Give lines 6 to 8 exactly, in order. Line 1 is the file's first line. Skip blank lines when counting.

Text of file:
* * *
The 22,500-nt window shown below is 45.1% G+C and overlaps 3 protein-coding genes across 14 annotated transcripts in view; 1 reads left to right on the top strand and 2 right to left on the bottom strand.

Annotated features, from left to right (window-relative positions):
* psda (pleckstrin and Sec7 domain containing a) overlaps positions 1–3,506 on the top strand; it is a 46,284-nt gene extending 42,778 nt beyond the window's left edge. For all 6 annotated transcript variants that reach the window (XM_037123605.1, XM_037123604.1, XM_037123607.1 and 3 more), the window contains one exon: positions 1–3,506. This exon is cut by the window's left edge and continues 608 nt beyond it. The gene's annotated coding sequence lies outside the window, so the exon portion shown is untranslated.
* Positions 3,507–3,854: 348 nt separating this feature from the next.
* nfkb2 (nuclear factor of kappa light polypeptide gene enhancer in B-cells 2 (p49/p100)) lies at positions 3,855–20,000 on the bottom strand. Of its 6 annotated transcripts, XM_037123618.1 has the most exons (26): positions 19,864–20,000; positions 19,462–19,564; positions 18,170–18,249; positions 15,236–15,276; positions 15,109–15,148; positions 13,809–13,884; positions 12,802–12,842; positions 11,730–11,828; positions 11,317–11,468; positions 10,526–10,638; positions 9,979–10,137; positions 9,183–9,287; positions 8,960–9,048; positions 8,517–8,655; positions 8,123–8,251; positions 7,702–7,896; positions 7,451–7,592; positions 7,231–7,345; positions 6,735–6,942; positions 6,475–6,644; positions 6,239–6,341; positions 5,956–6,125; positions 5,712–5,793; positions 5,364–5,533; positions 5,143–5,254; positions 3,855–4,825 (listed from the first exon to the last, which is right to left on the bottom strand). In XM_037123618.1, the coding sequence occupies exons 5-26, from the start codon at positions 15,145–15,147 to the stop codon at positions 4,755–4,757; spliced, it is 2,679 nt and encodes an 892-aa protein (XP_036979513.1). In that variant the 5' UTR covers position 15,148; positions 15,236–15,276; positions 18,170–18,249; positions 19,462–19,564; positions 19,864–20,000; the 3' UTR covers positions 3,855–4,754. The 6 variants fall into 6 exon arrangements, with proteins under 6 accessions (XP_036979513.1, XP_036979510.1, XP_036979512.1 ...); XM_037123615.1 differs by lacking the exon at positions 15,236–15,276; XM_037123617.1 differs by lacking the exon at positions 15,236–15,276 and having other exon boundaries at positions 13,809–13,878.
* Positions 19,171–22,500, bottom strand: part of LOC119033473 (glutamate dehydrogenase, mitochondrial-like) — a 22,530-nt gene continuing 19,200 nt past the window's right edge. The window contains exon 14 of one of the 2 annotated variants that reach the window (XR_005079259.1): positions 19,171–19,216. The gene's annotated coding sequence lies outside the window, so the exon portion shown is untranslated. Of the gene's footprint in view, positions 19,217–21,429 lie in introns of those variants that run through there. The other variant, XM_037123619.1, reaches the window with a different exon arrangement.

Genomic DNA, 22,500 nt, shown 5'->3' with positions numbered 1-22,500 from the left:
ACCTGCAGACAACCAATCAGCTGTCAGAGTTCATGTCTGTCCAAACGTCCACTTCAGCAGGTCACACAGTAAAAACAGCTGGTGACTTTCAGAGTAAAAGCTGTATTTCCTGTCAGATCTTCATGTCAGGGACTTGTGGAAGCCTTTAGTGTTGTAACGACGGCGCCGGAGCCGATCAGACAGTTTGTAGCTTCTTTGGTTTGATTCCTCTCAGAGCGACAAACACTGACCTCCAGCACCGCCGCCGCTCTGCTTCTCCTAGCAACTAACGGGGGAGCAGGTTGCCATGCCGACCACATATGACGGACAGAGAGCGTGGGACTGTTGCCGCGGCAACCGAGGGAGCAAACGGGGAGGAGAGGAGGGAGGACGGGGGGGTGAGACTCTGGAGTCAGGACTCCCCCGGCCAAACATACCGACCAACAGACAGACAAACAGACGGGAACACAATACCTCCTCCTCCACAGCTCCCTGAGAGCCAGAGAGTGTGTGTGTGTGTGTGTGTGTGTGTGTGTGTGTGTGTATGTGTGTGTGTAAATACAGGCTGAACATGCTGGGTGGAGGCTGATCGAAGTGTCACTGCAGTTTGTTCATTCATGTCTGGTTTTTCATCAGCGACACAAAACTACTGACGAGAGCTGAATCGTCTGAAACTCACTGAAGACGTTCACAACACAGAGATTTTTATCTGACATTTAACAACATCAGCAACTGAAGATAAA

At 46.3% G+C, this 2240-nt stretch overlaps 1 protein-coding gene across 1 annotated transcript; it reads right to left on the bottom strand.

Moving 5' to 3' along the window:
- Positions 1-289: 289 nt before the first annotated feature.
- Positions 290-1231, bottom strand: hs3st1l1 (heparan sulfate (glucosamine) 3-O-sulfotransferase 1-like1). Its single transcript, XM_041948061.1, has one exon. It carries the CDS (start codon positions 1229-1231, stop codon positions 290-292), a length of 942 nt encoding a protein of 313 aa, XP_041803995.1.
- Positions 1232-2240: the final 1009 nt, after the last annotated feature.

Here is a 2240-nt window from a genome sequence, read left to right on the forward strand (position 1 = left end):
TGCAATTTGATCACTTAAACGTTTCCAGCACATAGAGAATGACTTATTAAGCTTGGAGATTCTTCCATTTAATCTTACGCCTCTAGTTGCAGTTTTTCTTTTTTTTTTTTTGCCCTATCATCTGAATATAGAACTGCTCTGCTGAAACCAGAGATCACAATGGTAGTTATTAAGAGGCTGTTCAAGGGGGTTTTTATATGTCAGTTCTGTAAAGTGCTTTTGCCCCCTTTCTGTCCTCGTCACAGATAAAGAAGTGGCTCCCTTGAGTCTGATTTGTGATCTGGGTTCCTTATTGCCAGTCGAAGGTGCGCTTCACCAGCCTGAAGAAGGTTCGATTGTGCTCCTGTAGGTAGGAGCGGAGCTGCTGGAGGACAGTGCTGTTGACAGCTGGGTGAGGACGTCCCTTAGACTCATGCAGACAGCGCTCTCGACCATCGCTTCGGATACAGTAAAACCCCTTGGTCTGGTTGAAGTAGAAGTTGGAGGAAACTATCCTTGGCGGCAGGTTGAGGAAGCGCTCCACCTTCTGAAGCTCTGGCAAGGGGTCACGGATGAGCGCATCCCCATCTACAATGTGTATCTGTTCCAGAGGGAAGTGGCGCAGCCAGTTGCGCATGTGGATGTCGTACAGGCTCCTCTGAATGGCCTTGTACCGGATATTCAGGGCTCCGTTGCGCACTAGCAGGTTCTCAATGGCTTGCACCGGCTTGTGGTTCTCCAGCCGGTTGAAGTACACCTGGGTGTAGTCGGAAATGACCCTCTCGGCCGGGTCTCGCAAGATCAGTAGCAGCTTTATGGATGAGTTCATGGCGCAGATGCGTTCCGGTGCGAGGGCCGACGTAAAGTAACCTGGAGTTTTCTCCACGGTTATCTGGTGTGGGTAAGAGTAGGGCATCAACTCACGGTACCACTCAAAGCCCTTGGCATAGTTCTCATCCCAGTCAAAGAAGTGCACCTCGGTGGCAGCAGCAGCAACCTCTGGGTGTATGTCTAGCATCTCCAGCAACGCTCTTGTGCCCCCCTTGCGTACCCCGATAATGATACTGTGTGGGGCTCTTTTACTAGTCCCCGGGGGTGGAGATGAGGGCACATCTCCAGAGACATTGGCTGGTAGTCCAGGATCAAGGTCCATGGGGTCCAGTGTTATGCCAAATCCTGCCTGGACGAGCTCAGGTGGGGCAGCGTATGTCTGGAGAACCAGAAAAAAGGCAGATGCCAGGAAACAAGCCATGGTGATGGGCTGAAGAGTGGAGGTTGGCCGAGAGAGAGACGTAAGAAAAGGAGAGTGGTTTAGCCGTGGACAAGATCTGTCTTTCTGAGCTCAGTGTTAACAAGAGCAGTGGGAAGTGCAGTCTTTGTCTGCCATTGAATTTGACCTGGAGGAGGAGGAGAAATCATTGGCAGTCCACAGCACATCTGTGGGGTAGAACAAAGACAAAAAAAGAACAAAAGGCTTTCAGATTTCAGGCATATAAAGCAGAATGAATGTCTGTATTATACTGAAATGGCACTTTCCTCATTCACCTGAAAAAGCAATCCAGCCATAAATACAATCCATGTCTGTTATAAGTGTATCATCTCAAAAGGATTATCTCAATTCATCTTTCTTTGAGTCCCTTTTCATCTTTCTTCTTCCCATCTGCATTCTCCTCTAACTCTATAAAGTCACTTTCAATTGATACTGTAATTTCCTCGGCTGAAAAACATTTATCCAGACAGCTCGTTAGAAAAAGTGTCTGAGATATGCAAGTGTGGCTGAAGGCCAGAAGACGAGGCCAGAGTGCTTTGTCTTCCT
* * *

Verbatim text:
* Positions 19,171–22,500, bottom strand: part of LOC119033473 (glutamate dehydrogenase, mitochondrial-like) — a 22,530-nt gene continuing 19,200 nt past the window's right edge. The window contains exon 14 of one of the 2 annotated variants that reach the window (XR_005079259.1): positions 19,171–19,216. The gene's annotated coding sequence lies outside the window, so the exon portion shown is untranslated. Of the gene's footprint in view, positions 19,217–21,429 lie in introns of those variants that run through there. The other variant, XM_037123619.1, reaches the window with a different exon arrangement.

Genomic DNA, 22,500 nt, shown 5'->3' with positions numbered 1-22,500 from the left:
ACCTGCAGACAACCAATCAGCTGTCAGAGTTCATGTCTGTCCAAACGTCCACTTCAGCAGGTCACACAGTAAAAACAGCTGGTGACTTTCAGAGTAAAAGCTGTATTTCCTGTCAGATCTTCATGTCAGGGACTTGTGGAAGCCTTTAGTGTTGTAACGACGGCGCCGGAGCCGATCAGACAGTTTGTAGCTTCTTTGGTTTGATTCCTCTCAGAGCGACAAACACTGACCTCCAGCACCGCCGCCGCTCTGCTTCTCCTAGCAACTAACGGGGGAGCAGGTTGCCATGCCGACCACATATGACGGACAGAGAGCGTGGGACTGTTGCCGCGGCAACCGAGGGAGCAAACGGGGAGGAGAGGAGGGAGGACGGGGGGGTGAGACTCTGGAGTCAGGACTCCCCCGGCCAAACATACCGACCAACAGACAGACAAACAGACGGGAACACAATACCTCCTCCTCCACAGCTCCCTGAGAGCCAGAGAGTGTGTGTGTGTGTGTGTGTGTGTGTGTGTGTGTGTGTATGTGTGTGTGTAAATACAGGCTGAACATGCTGGGTGGAGGCTGATCGAAGTGTCACTGCAGTTTGTTCATTCATGTCTGGTTTTTCATCAGCGACACAAAACTACTGACGAGAGCTGAATCGTCTGAAACTCACTGAAGACGTTCACAACACAGAGATTTTTATCTGACATTTAACAACATCAGCAACTGAAGATAAA